But as fun as those bits were, they barely made up probably 10 or 15 minutes of the film (if that). Rest of the time was spent with socially awkward individuals who were rarely entertaining. Héctor Jiménez’s character especially started to get annoying quickly, with an egotistical way about him that just stuck with you until the very end. It just was a very unpleasant, boring, and rarely funny film and as much as I generally enjoy the performers and the directors other works…this is just a real pile.
I took nothing away from this film, other than that disgusting puke/kiss sequence that will probably forever remain engrained into my head. Thanks, Hess. Skip It.
Fox releases Gentlemen Broncos in a standard Eco-Elite Blu-ray case. Zero inserts are included (and neither is a slipcover) and disc art is a mashup of the front and rear cover art. Menus are simple and easy to navigate and…well, that’s it really. It’s a pretty straight forward presentation.
Sadly the AVC encoded 1080p transfer is rather disappointing. The film had a $10 million dollar budget (why?), but it looks like much less than that. Perhaps it’s more to do with the visual palette more than the transfer, but it just seemed to me to be a very uneven and unpleasant mashup. Detail was rarely something that ever stood out to you except on the Sam Rockwell sequences, which were bloated with grain, and everything that happened in the “real world” was just a very muted set of colors. In the end the transfer itself is technically fine, as my issues lay more with the film itself and how it was presented. The transfer did the best it could with what it had, I suppose.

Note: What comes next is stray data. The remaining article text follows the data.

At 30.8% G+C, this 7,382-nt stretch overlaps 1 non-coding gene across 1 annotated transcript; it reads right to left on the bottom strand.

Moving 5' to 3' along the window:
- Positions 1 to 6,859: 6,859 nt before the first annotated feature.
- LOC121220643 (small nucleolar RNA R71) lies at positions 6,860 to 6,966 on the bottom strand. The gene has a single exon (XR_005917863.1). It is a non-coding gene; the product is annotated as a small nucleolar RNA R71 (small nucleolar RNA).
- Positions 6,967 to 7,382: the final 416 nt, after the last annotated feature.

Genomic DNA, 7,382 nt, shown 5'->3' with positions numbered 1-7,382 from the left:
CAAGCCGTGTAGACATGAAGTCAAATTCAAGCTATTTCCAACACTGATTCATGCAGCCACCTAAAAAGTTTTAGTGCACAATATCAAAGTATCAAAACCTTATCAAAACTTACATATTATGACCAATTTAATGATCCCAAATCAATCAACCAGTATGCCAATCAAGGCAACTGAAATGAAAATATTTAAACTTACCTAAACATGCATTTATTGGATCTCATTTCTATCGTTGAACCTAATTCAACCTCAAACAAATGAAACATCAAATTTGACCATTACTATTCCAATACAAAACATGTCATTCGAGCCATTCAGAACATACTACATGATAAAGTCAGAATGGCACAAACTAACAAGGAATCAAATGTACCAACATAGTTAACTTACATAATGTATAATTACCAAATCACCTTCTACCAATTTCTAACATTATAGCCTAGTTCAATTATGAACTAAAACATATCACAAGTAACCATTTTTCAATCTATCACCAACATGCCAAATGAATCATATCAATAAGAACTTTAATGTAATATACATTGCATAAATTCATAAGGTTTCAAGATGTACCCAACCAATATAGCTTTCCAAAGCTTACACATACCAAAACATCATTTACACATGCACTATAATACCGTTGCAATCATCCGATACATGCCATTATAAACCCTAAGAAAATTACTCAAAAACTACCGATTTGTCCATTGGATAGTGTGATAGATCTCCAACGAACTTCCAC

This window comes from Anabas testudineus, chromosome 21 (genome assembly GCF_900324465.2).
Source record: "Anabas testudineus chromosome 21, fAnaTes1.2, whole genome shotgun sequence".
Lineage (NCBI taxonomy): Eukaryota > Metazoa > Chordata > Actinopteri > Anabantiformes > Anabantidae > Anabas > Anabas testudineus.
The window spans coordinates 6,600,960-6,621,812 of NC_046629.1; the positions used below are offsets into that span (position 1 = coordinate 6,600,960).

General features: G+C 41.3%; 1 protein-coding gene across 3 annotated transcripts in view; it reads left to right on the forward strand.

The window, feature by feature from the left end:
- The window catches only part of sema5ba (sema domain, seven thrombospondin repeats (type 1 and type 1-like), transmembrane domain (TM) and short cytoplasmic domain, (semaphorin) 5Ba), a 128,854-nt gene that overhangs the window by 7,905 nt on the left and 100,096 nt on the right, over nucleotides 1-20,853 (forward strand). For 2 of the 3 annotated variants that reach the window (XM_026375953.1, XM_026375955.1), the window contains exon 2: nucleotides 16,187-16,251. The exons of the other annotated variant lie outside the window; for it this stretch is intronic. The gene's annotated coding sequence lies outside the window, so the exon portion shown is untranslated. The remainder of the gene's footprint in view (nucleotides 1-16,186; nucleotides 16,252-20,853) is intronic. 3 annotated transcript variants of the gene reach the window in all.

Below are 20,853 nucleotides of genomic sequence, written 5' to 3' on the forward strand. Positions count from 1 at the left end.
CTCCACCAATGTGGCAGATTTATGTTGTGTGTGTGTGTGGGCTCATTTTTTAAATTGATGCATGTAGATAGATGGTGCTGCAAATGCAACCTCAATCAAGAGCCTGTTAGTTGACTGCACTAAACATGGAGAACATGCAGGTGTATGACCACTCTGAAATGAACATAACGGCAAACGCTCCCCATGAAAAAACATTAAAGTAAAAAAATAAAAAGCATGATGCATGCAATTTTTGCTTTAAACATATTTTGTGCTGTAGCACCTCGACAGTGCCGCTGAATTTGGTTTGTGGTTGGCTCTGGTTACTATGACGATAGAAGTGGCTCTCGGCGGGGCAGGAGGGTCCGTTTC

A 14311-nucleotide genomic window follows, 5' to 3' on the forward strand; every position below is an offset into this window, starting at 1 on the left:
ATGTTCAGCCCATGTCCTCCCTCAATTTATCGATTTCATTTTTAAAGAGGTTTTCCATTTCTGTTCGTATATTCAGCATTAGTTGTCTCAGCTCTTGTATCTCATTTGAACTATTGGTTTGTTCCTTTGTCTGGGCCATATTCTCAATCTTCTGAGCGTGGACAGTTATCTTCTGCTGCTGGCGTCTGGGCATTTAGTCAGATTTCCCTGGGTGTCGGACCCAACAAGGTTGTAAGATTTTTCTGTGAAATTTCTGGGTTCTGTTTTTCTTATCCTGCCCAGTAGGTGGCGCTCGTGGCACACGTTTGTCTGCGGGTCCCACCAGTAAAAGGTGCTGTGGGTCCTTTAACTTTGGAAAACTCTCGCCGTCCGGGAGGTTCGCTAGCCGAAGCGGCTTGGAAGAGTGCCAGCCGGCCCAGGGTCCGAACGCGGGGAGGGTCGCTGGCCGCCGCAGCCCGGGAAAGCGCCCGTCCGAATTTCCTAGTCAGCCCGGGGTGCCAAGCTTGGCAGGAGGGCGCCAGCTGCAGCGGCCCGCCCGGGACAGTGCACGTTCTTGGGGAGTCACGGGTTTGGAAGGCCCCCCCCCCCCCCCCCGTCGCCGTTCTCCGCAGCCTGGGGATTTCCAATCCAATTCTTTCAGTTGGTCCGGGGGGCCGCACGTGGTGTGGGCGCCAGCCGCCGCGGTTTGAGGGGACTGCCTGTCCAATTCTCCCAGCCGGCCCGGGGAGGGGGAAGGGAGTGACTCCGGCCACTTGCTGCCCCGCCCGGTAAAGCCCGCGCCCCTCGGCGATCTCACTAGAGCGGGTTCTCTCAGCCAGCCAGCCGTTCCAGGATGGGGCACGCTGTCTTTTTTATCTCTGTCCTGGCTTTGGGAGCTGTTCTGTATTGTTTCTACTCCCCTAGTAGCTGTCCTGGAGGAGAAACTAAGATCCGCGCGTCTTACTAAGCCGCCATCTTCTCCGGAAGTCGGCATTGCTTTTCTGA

Audio is a DTS-HD MA 5.1 track and while you’d think that’d be overkill for this film, it does make use of it on more than a few occasions. Well I shouldn’t say few—it uses it in all of the Sam Rockwell bits, with plenty of surround and subwoofer activity present during those bits. It’s a solid mix all around even back in the “real world,” but you get a much wider field of play with the action sequences. Dialogue is always clean and clear, as is the music (which I must say that opening title sequence was really well done…I wish the rest of the movie was as good).
Outtakes Reel: A Buttload of Keepsakes (8:48, SD)
Five deleted scenes (5:53, SD)
Feature commentary with Jared Hess and Jerusha Hess
One Nutty Movie: Behind the Scenes of Gentlemen Broncos (15:29, 1080p)
16 mini-documentaries featuring the cast of Gentlemen Broncos (around a minute each, SD)
The usual array of extras are here, but the deleted scenes and outtakes are both as forgettable as the film. And the commentary? Wow. Talk about dry and boring—these guys are so monotone and unexcited about the film I’d have thought they were just casual viewers recording a commentary rather than the writers/director of it. It was seriously one of the most sleep-inducing tracks I’ve ever heard. The remaining documentaries are fun to watch just for actor input, but other than that you’ll be hard pressed to even want to check these out after watching the boring mediocrity that was the film.
As far as this one goes you can go ahead and Skip It. I loved Napoleon Dynamite, but this one just didn’t work for me.
Gentlemen Broncos is now available on DVD and Blu-ray.